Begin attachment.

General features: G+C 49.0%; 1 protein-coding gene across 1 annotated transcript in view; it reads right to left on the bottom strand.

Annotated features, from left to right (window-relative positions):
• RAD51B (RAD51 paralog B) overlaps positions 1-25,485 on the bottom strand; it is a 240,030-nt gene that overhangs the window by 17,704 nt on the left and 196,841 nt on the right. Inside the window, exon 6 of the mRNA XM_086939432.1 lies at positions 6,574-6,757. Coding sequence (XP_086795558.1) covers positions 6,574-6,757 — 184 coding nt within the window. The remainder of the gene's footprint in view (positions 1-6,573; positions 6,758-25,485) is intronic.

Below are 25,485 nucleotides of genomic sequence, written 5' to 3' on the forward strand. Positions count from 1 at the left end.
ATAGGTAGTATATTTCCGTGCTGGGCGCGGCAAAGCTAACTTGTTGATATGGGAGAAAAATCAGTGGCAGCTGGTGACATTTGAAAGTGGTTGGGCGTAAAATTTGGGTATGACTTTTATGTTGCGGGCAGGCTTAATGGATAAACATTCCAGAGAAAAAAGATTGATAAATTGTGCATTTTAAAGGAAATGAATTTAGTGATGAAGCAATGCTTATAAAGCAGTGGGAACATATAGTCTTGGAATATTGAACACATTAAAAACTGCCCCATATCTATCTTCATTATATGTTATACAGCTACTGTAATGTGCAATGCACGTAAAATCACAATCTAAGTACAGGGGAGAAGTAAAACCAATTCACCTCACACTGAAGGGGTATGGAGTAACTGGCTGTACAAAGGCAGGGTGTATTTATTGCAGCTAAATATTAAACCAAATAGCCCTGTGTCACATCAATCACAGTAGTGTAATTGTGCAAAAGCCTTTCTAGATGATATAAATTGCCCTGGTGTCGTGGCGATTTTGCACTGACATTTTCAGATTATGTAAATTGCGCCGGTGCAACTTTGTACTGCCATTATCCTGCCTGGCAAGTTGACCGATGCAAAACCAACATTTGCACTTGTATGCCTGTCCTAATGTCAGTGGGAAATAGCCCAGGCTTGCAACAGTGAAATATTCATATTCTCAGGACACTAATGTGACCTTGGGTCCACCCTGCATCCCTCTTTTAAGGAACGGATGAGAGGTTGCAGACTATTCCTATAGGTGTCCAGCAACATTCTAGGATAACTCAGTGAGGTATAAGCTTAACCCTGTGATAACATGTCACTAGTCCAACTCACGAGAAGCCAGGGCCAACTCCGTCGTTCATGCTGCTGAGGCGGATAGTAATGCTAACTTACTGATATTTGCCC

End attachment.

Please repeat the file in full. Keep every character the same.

General features: G+C 49.0%; 1 protein-coding gene across 1 annotated transcript in view; it reads right to left on the bottom strand.

Annotated features, from left to right (window-relative positions):
• RAD51B (RAD51 paralog B) overlaps positions 1-25,485 on the bottom strand; it is a 240,030-nt gene that overhangs the window by 17,704 nt on the left and 196,841 nt on the right. Inside the window, exon 6 of the mRNA XM_086939432.1 lies at positions 6,574-6,757. Coding sequence (XP_086795558.1) covers positions 6,574-6,757 — 184 coding nt within the window. The remainder of the gene's footprint in view (positions 1-6,573; positions 6,758-25,485) is intronic.

Below are 25,485 nucleotides of genomic sequence, written 5' to 3' on the forward strand. Positions count from 1 at the left end.
ATAGGTAGTATATTTCCGTGCTGGGCGCGGCAAAGCTAACTTGTTGATATGGGAGAAAAATCAGTGGCAGCTGGTGACATTTGAAAGTGGTTGGGCGTAAAATTTGGGTATGACTTTTATGTTGCGGGCAGGCTTAATGGATAAACATTCCAGAGAAAAAAGATTGATAAATTGTGCATTTTAAAGGAAATGAATTTAGTGATGAAGCAATGCTTATAAAGCAGTGGGAACATATAGTCTTGGAATATTGAACACATTAAAAACTGCCCCATATCTATCTTCATTATATGTTATACAGCTACTGTAATGTGCAATGCACGTAAAATCACAATCTAAGTACAGGGGAGAAGTAAAACCAATTCACCTCACACTGAAGGGGTATGGAGTAACTGGCTGTACAAAGGCAGGGTGTATTTATTGCAGCTAAATATTAAACCAAATAGCCCTGTGTCACATCAATCACAGTAGTGTAATTGTGCAAAAGCCTTTCTAGATGATATAAATTGCCCTGGTGTCGTGGCGATTTTGCACTGACATTTTCAGATTATGTAAATTGCGCCGGTGCAACTTTGTACTGCCATTATCCTGCCTGGCAAGTTGACCGATGCAAAACCAACATTTGCACTTGTATGCCTGTCCTAATGTCAGTGGGAAATAGCCCAGGCTTGCAACAGTGAAATATTCATATTCTCAGGACACTAATGTGACCTTGGGTCCACCCTGCATCCCTCTTTTAAGGAACGGATGAGAGGTTGCAGACTATTCCTATAGGTGTCCAGCAACATTCTAGGATAACTCAGTGAGGTATAAGCTTAACCCTGTGATAACATGTCACTAGTCCAACTCACGAGAAGCCAGGGCCAACTCCGTCGTTCATGCTGCTGAGGCGGATAGTAATGCTAACTTACTGATATTTGCCC